But if you know you have something valuable to offer — a way to better “get with the times” — then do not shrink from confrontation. Just know how to be civil and smart about how you confront them. Don’t, for instance, throw the kitchen toaster at a baby boomer.

Be resilient

Again, millennials are pretty much the youngest employees walking around the work floor. As such, it is natural that you are looked on with skepticism, maybe even distrust. Plus, baby boomers see in you their younger selves, and so they probably have some resentment there and take it out on you. Hopefully, they have a therapist to deal with those important issues and projections!

When older employees doubt your abilities, don’t buckle, become bitter or grow sullen. Instead, be resilient, double down and work harder than the rest. The worst thing that you can do is take it personally. That goes for most things: The stronger you are, the less you take things personally. Even when … well, even when they could be justifiably be taken personally. Having a positive, friendly attitude and showing that you’re an excellent employee are ways to get respect. Also, I know that you don’t want to hear it, but, be open to criticism and advice every now and then as well.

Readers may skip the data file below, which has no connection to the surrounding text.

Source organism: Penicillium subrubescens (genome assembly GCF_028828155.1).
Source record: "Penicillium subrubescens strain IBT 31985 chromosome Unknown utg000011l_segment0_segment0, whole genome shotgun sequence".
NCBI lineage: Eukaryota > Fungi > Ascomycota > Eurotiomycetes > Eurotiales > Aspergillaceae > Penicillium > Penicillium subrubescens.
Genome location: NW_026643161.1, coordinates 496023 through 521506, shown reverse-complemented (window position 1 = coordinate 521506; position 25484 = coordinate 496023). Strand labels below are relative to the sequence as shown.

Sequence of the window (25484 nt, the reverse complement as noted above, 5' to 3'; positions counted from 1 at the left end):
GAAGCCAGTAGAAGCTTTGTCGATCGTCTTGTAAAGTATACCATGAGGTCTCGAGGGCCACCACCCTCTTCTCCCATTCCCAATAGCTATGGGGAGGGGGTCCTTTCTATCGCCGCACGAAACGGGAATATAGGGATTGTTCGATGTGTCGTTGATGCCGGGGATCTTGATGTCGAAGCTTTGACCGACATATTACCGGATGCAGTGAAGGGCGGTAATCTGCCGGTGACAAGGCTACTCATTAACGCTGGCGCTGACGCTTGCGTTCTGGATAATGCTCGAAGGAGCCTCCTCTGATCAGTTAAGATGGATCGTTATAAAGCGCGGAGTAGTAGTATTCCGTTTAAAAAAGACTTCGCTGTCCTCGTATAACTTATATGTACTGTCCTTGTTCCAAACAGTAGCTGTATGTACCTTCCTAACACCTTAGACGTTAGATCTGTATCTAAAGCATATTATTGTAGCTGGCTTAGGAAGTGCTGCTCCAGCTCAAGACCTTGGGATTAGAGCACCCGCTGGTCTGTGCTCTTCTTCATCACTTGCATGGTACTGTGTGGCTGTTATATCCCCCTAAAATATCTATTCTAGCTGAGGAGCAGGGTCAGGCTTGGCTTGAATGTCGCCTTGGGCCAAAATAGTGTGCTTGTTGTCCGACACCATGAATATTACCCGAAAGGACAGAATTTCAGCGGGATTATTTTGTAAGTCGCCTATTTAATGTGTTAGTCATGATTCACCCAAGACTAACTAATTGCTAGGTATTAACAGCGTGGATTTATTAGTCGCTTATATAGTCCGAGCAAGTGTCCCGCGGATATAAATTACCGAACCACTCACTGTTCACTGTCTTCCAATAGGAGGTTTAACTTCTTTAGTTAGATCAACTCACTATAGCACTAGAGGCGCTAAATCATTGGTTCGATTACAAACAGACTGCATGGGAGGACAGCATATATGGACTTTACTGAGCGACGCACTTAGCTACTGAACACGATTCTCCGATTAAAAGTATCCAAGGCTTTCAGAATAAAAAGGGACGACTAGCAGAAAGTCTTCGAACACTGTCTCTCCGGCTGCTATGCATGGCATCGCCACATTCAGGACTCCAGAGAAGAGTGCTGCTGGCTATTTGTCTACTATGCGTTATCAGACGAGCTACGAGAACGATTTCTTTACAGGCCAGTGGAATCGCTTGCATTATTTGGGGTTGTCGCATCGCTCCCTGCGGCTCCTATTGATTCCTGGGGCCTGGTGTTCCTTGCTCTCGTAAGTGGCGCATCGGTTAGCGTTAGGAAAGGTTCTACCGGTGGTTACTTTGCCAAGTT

Be flexible

If you want to get ahead you might consider doing things their way every now and then. It doesn’t have to be a sign of weakness per se. For instance, baby boomers often like physical communication rather than an email. So, if you want to make yourself well-liked by the older work staff at your job (not to mention your boss), consider “playing by their rules” from time to time and walking over instead of emailing when you have something to discuss.

Another example of playing by the baby boomers’ rules would be not constantly seeking feedback or expecting it. Avoiding such performance double-checking will be more irksome to baby boomer bosses and coworkers, while millennials grew up in a work climate wherein it was more appropriate to behave in this way. Baby boomers, on the other hand, did the best they could on an assignment. And if they didn’t do something right, rest assured they would hear about it. Until that time, try being comfortable in the uncertainty. While that might sound nerve-wracking to you, it is what baby boomers are both used to doing as employees and expecting as employers. So, consider not running to the boss at the first sign of trouble! They will appreciate it, as most likely, they find it taxing to answer all of those questions. Nevermind if you intend it to be annoying or not!


Although there are tons of differences between baby boomers and millennials — probably more differences than anything else — we are, nonetheless, stuck with each other. Plus, we are all united in our desire to survive the work-week and live our lives. Let’s keep it civil and productive. And, also, remember we can learn from each other every now and then, too!


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Posted 06.25.2018 - 08:00 am EDT